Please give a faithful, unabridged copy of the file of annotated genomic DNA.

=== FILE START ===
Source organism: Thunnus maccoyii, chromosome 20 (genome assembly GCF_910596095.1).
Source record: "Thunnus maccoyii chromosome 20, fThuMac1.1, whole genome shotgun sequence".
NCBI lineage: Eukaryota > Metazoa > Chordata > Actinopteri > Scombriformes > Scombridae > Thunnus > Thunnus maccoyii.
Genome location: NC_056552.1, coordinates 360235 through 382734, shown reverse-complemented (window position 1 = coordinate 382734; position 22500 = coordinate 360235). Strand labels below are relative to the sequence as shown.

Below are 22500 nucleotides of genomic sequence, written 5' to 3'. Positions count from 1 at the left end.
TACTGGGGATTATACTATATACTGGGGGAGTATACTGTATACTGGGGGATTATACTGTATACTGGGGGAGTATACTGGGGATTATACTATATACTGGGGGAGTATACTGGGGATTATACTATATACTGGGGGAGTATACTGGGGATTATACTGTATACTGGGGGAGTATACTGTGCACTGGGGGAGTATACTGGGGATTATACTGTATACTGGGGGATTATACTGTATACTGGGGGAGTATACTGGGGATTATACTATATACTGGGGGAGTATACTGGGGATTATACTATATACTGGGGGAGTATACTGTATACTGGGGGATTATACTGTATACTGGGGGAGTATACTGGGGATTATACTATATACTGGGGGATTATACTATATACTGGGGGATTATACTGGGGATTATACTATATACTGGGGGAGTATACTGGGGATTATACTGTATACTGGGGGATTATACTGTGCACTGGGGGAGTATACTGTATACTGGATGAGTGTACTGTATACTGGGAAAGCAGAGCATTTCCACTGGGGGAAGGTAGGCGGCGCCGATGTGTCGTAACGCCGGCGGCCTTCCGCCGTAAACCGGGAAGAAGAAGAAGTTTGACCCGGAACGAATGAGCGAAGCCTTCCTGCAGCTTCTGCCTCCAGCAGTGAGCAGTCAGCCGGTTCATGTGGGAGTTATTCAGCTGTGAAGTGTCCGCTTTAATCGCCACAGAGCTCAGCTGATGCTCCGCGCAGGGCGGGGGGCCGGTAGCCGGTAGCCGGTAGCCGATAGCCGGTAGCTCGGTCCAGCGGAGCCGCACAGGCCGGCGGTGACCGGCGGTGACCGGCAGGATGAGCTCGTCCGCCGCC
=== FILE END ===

Source organism: Thunnus maccoyii, chromosome 20 (genome assembly GCF_910596095.1).
Source record: "Thunnus maccoyii chromosome 20, fThuMac1.1, whole genome shotgun sequence".
NCBI lineage: Eukaryota > Metazoa > Chordata > Actinopteri > Scombriformes > Scombridae > Thunnus > Thunnus maccoyii.
Genome location: NC_056552.1, coordinates 360235 through 382734, shown reverse-complemented (window position 1 = coordinate 382734; position 22500 = coordinate 360235). Strand labels below are relative to the sequence as shown.

Below are 22500 nucleotides of genomic sequence, written 5' to 3'. Positions count from 1 at the left end.
TACTGGGGATTATACTATATACTGGGGGAGTATACTGTATACTGGGGGATTATACTGTATACTGGGGGAGTATACTGGGGATTATACTATATACTGGGGGAGTATACTGGGGATTATACTATATACTGGGGGAGTATACTGGGGATTATACTGTATACTGGGGGAGTATACTGTGCACTGGGGGAGTATACTGGGGATTATACTGTATACTGGGGGATTATACTGTATACTGGGGGAGTATACTGGGGATTATACTATATACTGGGGGAGTATACTGGGGATTATACTATATACTGGGGGAGTATACTGTATACTGGGGGATTATACTGTATACTGGGGGAGTATACTGGGGATTATACTATATACTGGGGGATTATACTATATACTGGGGGATTATACTGGGGATTATACTATATACTGGGGGAGTATACTGGGGATTATACTGTATACTGGGGGATTATACTGTGCACTGGGGGAGTATACTGTATACTGGATGAGTGTACTGTATACTGGGAAAGCAGAGCATTTCCACTGGGGGAAGGTAGGCGGCGCCGATGTGTCGTAACGCCGGCGGCCTTCCGCCGTAAACCGGGAAGAAGAAGAAGTTTGACCCGGAACGAATGAGCGAAGCCTTCCTGCAGCTTCTGCCTCCAGCAGTGAGCAGTCAGCCGGTTCATGTGGGAGTTATTCAGCTGTGAAGTGTCCGCTTTAATCGCCACAGAGCTCAGCTGATGCTCCGCGCAGGGCGGGGGGCCGGTAGCCGGTAGCCGGTAGCCGATAGCCGGTAGCTCGGTCCAGCGGAGCCGCACAGGCCGGCGGTGACCGGCGGTGACCGGCAGGATGAGCTCGTCCGCCGCC